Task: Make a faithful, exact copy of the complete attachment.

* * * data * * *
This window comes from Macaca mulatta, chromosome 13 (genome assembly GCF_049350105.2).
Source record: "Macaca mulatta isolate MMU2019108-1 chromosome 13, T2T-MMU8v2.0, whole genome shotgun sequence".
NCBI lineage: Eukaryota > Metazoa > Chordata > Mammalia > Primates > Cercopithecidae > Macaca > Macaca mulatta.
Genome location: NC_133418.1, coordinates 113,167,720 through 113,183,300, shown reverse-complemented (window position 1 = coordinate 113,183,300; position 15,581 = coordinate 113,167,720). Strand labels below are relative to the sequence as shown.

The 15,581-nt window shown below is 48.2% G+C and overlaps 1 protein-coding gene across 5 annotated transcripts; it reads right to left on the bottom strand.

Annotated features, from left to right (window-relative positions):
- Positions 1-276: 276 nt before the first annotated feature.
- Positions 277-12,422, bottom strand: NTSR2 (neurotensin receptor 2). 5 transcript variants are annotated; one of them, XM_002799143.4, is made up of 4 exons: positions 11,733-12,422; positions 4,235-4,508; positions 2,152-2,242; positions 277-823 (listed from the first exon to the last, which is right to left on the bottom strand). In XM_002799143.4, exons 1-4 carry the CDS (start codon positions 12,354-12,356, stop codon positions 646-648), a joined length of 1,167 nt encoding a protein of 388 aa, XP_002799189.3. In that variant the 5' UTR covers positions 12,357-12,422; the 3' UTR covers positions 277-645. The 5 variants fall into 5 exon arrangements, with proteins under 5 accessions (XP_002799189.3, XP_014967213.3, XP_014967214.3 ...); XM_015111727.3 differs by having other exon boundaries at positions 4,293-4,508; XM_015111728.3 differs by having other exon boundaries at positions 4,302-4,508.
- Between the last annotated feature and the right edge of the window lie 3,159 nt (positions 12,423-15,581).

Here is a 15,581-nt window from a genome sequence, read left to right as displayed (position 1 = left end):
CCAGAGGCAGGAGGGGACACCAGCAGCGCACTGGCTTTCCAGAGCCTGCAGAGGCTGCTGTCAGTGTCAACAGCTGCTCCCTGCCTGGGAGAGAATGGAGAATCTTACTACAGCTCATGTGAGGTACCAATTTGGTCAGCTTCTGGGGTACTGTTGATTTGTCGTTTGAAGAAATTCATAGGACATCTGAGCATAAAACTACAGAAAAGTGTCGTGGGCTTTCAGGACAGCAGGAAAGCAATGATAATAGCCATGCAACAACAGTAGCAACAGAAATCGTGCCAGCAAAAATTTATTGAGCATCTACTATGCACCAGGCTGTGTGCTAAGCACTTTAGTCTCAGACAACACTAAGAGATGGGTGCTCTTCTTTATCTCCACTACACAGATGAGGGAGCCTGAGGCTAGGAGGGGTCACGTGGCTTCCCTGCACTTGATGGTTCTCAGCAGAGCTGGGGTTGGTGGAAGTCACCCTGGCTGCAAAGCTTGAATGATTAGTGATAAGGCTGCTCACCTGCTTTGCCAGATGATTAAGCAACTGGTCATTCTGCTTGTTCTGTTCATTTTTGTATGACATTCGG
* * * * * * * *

This window comes from Macaca mulatta, chromosome 13 (genome assembly GCF_049350105.2).
Source record: "Macaca mulatta isolate MMU2019108-1 chromosome 13, T2T-MMU8v2.0, whole genome shotgun sequence".
NCBI lineage: Eukaryota > Metazoa > Chordata > Mammalia > Primates > Cercopithecidae > Macaca > Macaca mulatta.
Genome location: NC_133418.1, coordinates 113,167,720 through 113,183,300, shown reverse-complemented (window position 1 = coordinate 113,183,300; position 15,581 = coordinate 113,167,720). Strand labels below are relative to the sequence as shown.

The 15,581-nt window shown below is 48.2% G+C and overlaps 1 protein-coding gene across 5 annotated transcripts; it reads right to left on the bottom strand.

Annotated features, from left to right (window-relative positions):
- Positions 1-276: 276 nt before the first annotated feature.
- Positions 277-12,422, bottom strand: NTSR2 (neurotensin receptor 2). 5 transcript variants are annotated; one of them, XM_002799143.4, is made up of 4 exons: positions 11,733-12,422; positions 4,235-4,508; positions 2,152-2,242; positions 277-823 (listed from the first exon to the last, which is right to left on the bottom strand). In XM_002799143.4, exons 1-4 carry the CDS (start codon positions 12,354-12,356, stop codon positions 646-648), a joined length of 1,167 nt encoding a protein of 388 aa, XP_002799189.3. In that variant the 5' UTR covers positions 12,357-12,422; the 3' UTR covers positions 277-645. The 5 variants fall into 5 exon arrangements, with proteins under 5 accessions (XP_002799189.3, XP_014967213.3, XP_014967214.3 ...); XM_015111727.3 differs by having other exon boundaries at positions 4,293-4,508; XM_015111728.3 differs by having other exon boundaries at positions 4,302-4,508.
- Between the last annotated feature and the right edge of the window lie 3,159 nt (positions 12,423-15,581).

Here is a 15,581-nt window from a genome sequence, read left to right as displayed (position 1 = left end):
CCAGAGGCAGGAGGGGACACCAGCAGCGCACTGGCTTTCCAGAGCCTGCAGAGGCTGCTGTCAGTGTCAACAGCTGCTCCCTGCCTGGGAGAGAATGGAGAATCTTACTACAGCTCATGTGAGGTACCAATTTGGTCAGCTTCTGGGGTACTGTTGATTTGTCGTTTGAAGAAATTCATAGGACATCTGAGCATAAAACTACAGAAAAGTGTCGTGGGCTTTCAGGACAGCAGGAAAGCAATGATAATAGCCATGCAACAACAGTAGCAACAGAAATCGTGCCAGCAAAAATTTATTGAGCATCTACTATGCACCAGGCTGTGTGCTAAGCACTTTAGTCTCAGACAACACTAAGAGATGGGTGCTCTTCTTTATCTCCACTACACAGATGAGGGAGCCTGAGGCTAGGAGGGGTCACGTGGCTTCCCTGCACTTGATGGTTCTCAGCAGAGCTGGGGTTGGTGGAAGTCACCCTGGCTGCAAAGCTTGAATGATTAGTGATAAGGCTGCTCACCTGCTTTGCCAGATGATTAAGCAACTGGTCATTCTGCTTGTTCTGTTCATTTTTGTATGACATTCGG